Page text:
Volume 18 • Issue 45 | March 24 - 30, 2006

A Columbia University study concluded that as sea levels rise, large parts of Lower Manhattan including Battery Park City, part of the World Trade Center site, and the Seaport will experience 10-foot floods after large storms.

Downtown flood plans unclear as scientists warn of rising tides

By Ronda Kaysen

A major hurricane could hit the Northeast as early as this summer, weather experts said Monday. And Lower Manhattan — including the new World Trade Center — risks severe flooding in coming years because of rising sea levels, Columbia scientists warn.

Downtown Express photo by Jefferson Siegel
Battery Park’s harbor memorial for sailors lost at sea would likely be underwater after big storms if Columbia University scientists are right.
“The Northeast is staring down the barrel of a gun,” said Joe Bastardi, chief forecaster of the AccuWeather.com Hurricane Center, a nonprofit weather firm, in a prepared statement. “The likelihood of a major hurricane making landfall in the Northeast is not a question of if but when.”

As sea levels rise over the course of this century, parts of the new World Trade Center along with Battery Park City, the South Street Seaport, Battery Park and the Financial District are at risk of 10-foot storm surges when powerful Northeasters or hurricanes make landfall, Columbia scientists predict. Flooding could potentially devastate the city’s subways, tunnels, beaches, wetlands, airports and roads.

“You could get more frequent episodes of flooding,” said Dr. Vivien Gornitz, a geologist and special research scientist for NASA Goddard Institute for Space Studies and Columbia University. “The city needs to be aware of the problem.”

Although New York will not become a new Venice, with gondoliers replacing subway tunnels, periodic storms could inundate much of Lower Manhattan and other large areas including parts of Staten Island, Brooklyn, Queens and Long Island.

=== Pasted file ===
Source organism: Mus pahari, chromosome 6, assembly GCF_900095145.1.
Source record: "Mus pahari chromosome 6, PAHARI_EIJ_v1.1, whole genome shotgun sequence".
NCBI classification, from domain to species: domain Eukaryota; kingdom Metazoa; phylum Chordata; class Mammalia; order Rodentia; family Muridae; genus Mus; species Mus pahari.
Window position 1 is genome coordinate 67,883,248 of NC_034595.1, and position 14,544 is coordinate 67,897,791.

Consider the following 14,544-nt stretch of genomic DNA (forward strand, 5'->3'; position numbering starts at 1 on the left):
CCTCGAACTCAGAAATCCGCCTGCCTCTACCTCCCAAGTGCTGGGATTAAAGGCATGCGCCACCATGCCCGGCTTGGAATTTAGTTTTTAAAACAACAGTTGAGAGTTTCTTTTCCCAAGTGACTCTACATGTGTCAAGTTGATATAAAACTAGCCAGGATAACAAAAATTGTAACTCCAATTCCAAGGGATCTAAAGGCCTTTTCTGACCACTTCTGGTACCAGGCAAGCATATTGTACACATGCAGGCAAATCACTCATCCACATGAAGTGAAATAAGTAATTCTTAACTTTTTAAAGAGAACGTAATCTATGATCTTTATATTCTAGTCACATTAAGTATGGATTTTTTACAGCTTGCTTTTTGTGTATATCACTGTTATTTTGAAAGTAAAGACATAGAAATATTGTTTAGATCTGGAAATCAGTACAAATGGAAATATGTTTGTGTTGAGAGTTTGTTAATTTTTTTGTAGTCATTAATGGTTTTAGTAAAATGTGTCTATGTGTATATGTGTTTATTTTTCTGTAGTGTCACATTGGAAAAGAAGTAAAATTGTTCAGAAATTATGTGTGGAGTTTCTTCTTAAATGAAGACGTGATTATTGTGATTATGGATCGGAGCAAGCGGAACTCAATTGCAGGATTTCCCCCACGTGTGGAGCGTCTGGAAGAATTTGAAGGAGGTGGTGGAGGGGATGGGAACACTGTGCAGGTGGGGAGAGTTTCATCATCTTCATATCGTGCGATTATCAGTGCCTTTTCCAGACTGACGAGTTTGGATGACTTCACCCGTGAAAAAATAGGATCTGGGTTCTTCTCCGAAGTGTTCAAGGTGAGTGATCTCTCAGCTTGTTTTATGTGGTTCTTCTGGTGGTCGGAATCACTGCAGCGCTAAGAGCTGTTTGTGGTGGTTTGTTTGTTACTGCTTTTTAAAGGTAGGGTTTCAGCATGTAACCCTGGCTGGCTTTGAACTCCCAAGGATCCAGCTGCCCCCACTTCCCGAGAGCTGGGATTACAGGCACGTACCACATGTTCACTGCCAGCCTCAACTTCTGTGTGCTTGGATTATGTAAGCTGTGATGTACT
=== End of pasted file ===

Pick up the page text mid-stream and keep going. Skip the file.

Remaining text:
But Venice is not necessarily a bad model to follow, said Gornitz, noting that the city installs boardwalks above the normal sidewalks and people wear hip-high boots during storms.

A map of Lower Manhattan created by Columbia scientists in 2000 shows risks of 10-ft. flooding during storms. Along the East River, the 10-ft. flood zone extends to Water St., to the South Street Seaport, inland near Tompkins Square Park and north to Bellevue Medical Center. The west side of Manhattan is at risk for 10-ft. storm surges from the Battery to 23rd St. and from the Hudson River to east of West St., with all of Battery Park City and parts of the new Trade Center site at risk for 10-foot floods.

“New York is not very high up, to say the least. We’re a tiny island, we’re just as vulnerable as somebody out in the Pacific,” said Wendy Brawer, founding director of Green Map, an organization that produces environmental maps for cities. Green Map’s latest New York City map, which was published last month, illustrates the changing flood zones in the city. “There has been a blinking red light for a long time and we have not been facing it. It doesn’t take but one storm for all of us to have this wakeup call that we’re totally unprepared for.”

Fierce storms with severe flooding are not new to New York. In 1960, Hurricane Donna inundated Manhattan with 10-foot high tides. Water was hip deep at the corner of Vesey and West Sts. where the W.T.C. was later built. And in 1992, a Northeaster ripped through Manhattan, shutting down all of the city’s 25 subway lines, the F.D.R. Drive and La Guardia Airport. Powerful storms like the 1992 Northeaster may occur as frequently as once every four years by 2080, researchers say.

“It looks like it’s inevitable that there’s going to be some change, we’re not going to be caught by surprise,” said Dr. Roberta Balstad, director of the Center for International Earth Science Information Network at Columbia. “On the other hand, if we’re complacent, we will be caught by surprise. Because we’re talking about long time frames, it means that the city has to be thinking in terms of the long haul. It needs to be thinking about its infrastructure.”

The W.T.C. memorial, Gornitz said, could easily flood “unless they have special flood gates to seal it off,” she said.